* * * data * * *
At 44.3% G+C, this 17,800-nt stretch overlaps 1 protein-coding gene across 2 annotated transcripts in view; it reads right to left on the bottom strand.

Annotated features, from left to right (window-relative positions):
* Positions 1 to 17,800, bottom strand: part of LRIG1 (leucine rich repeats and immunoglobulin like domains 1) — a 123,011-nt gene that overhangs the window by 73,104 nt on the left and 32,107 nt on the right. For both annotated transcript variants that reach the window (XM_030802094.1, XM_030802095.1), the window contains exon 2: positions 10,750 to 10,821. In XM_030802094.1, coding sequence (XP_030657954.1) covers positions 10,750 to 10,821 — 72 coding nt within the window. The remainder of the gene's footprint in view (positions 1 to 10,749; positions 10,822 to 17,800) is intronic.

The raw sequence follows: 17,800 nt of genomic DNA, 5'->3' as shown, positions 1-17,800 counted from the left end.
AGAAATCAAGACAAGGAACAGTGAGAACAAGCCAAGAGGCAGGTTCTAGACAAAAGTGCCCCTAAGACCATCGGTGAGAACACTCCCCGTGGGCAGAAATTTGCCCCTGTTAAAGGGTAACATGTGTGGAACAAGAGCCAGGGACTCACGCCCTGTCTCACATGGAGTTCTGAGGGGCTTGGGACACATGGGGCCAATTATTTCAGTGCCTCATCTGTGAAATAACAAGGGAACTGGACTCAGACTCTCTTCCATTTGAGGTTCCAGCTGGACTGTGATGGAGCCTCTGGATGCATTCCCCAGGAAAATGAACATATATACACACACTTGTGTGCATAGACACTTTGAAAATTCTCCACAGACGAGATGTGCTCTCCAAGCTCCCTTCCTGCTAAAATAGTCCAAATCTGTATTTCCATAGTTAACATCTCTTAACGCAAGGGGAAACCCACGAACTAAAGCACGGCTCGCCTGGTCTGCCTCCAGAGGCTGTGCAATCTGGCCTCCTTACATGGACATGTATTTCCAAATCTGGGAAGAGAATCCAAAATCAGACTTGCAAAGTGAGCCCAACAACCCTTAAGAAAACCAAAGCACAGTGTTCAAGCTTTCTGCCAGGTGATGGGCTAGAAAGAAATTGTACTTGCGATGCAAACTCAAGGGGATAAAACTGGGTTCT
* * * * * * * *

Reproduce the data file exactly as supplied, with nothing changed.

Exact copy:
At 44.3% G+C, this 17,800-nt stretch overlaps 1 protein-coding gene across 2 annotated transcripts in view; it reads right to left on the bottom strand.

Annotated features, from left to right (window-relative positions):
* Positions 1 to 17,800, bottom strand: part of LRIG1 (leucine rich repeats and immunoglobulin like domains 1) — a 123,011-nt gene that overhangs the window by 73,104 nt on the left and 32,107 nt on the right. For both annotated transcript variants that reach the window (XM_030802094.1, XM_030802095.1), the window contains exon 2: positions 10,750 to 10,821. In XM_030802094.1, coding sequence (XP_030657954.1) covers positions 10,750 to 10,821 — 72 coding nt within the window. The remainder of the gene's footprint in view (positions 1 to 10,749; positions 10,822 to 17,800) is intronic.

The raw sequence follows: 17,800 nt of genomic DNA, 5'->3' as shown, positions 1-17,800 counted from the left end.
AGAAATCAAGACAAGGAACAGTGAGAACAAGCCAAGAGGCAGGTTCTAGACAAAAGTGCCCCTAAGACCATCGGTGAGAACACTCCCCGTGGGCAGAAATTTGCCCCTGTTAAAGGGTAACATGTGTGGAACAAGAGCCAGGGACTCACGCCCTGTCTCACATGGAGTTCTGAGGGGCTTGGGACACATGGGGCCAATTATTTCAGTGCCTCATCTGTGAAATAACAAGGGAACTGGACTCAGACTCTCTTCCATTTGAGGTTCCAGCTGGACTGTGATGGAGCCTCTGGATGCATTCCCCAGGAAAATGAACATATATACACACACTTGTGTGCATAGACACTTTGAAAATTCTCCACAGACGAGATGTGCTCTCCAAGCTCCCTTCCTGCTAAAATAGTCCAAATCTGTATTTCCATAGTTAACATCTCTTAACGCAAGGGGAAACCCACGAACTAAAGCACGGCTCGCCTGGTCTGCCTCCAGAGGCTGTGCAATCTGGCCTCCTTACATGGACATGTATTTCCAAATCTGGGAAGAGAATCCAAAATCAGACTTGCAAAGTGAGCCCAACAACCCTTAAGAAAACCAAAGCACAGTGTTCAAGCTTTCTGCCAGGTGATGGGCTAGAAAGAAATTGTACTTGCGATGCAAACTCAAGGGGATAAAACTGGGTTCT